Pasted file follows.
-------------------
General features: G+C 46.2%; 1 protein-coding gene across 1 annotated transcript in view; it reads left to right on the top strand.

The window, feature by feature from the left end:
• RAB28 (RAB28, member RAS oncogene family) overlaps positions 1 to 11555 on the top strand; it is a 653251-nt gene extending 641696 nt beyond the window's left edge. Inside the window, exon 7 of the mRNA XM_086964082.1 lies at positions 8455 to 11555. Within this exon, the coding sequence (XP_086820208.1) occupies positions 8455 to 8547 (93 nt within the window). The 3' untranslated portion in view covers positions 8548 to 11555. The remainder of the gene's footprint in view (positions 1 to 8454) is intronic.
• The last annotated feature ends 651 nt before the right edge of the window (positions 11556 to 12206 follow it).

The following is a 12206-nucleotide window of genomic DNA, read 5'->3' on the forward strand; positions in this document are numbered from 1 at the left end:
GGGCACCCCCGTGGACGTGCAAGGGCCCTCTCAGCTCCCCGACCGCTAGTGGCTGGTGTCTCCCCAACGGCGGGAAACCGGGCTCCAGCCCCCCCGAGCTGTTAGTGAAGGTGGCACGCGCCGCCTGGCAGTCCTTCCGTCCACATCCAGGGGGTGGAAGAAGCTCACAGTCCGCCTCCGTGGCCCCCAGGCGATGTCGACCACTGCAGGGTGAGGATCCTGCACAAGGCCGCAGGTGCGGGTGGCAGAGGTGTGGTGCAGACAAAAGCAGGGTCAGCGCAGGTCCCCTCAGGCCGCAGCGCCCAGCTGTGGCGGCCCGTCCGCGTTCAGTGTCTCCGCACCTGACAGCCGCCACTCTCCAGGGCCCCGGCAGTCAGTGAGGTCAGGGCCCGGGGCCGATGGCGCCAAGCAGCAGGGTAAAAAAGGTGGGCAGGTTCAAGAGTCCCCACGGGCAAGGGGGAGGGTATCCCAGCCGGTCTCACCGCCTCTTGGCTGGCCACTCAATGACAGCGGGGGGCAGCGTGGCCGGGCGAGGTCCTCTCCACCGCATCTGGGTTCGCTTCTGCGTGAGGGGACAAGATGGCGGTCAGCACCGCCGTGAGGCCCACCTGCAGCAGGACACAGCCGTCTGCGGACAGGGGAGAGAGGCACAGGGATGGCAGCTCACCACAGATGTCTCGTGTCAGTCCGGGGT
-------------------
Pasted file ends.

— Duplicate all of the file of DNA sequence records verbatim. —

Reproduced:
General features: G+C 46.2%; 1 protein-coding gene across 1 annotated transcript in view; it reads left to right on the top strand.

The window, feature by feature from the left end:
• RAB28 (RAB28, member RAS oncogene family) overlaps positions 1 to 11555 on the top strand; it is a 653251-nt gene extending 641696 nt beyond the window's left edge. Inside the window, exon 7 of the mRNA XM_086964082.1 lies at positions 8455 to 11555. Within this exon, the coding sequence (XP_086820208.1) occupies positions 8455 to 8547 (93 nt within the window). The 3' untranslated portion in view covers positions 8548 to 11555. The remainder of the gene's footprint in view (positions 1 to 8454) is intronic.
• The last annotated feature ends 651 nt before the right edge of the window (positions 11556 to 12206 follow it).

The following is a 12206-nucleotide window of genomic DNA, read 5'->3' on the forward strand; positions in this document are numbered from 1 at the left end:
GGGCACCCCCGTGGACGTGCAAGGGCCCTCTCAGCTCCCCGACCGCTAGTGGCTGGTGTCTCCCCAACGGCGGGAAACCGGGCTCCAGCCCCCCCGAGCTGTTAGTGAAGGTGGCACGCGCCGCCTGGCAGTCCTTCCGTCCACATCCAGGGGGTGGAAGAAGCTCACAGTCCGCCTCCGTGGCCCCCAGGCGATGTCGACCACTGCAGGGTGAGGATCCTGCACAAGGCCGCAGGTGCGGGTGGCAGAGGTGTGGTGCAGACAAAAGCAGGGTCAGCGCAGGTCCCCTCAGGCCGCAGCGCCCAGCTGTGGCGGCCCGTCCGCGTTCAGTGTCTCCGCACCTGACAGCCGCCACTCTCCAGGGCCCCGGCAGTCAGTGAGGTCAGGGCCCGGGGCCGATGGCGCCAAGCAGCAGGGTAAAAAAGGTGGGCAGGTTCAAGAGTCCCCACGGGCAAGGGGGAGGGTATCCCAGCCGGTCTCACCGCCTCTTGGCTGGCCACTCAATGACAGCGGGGGGCAGCGTGGCCGGGCGAGGTCCTCTCCACCGCATCTGGGTTCGCTTCTGCGTGAGGGGACAAGATGGCGGTCAGCACCGCCGTGAGGCCCACCTGCAGCAGGACACAGCCGTCTGCGGACAGGGGAGAGAGGCACAGGGATGGCAGCTCACCACAGATGTCTCGTGTCAGTCCGGGGT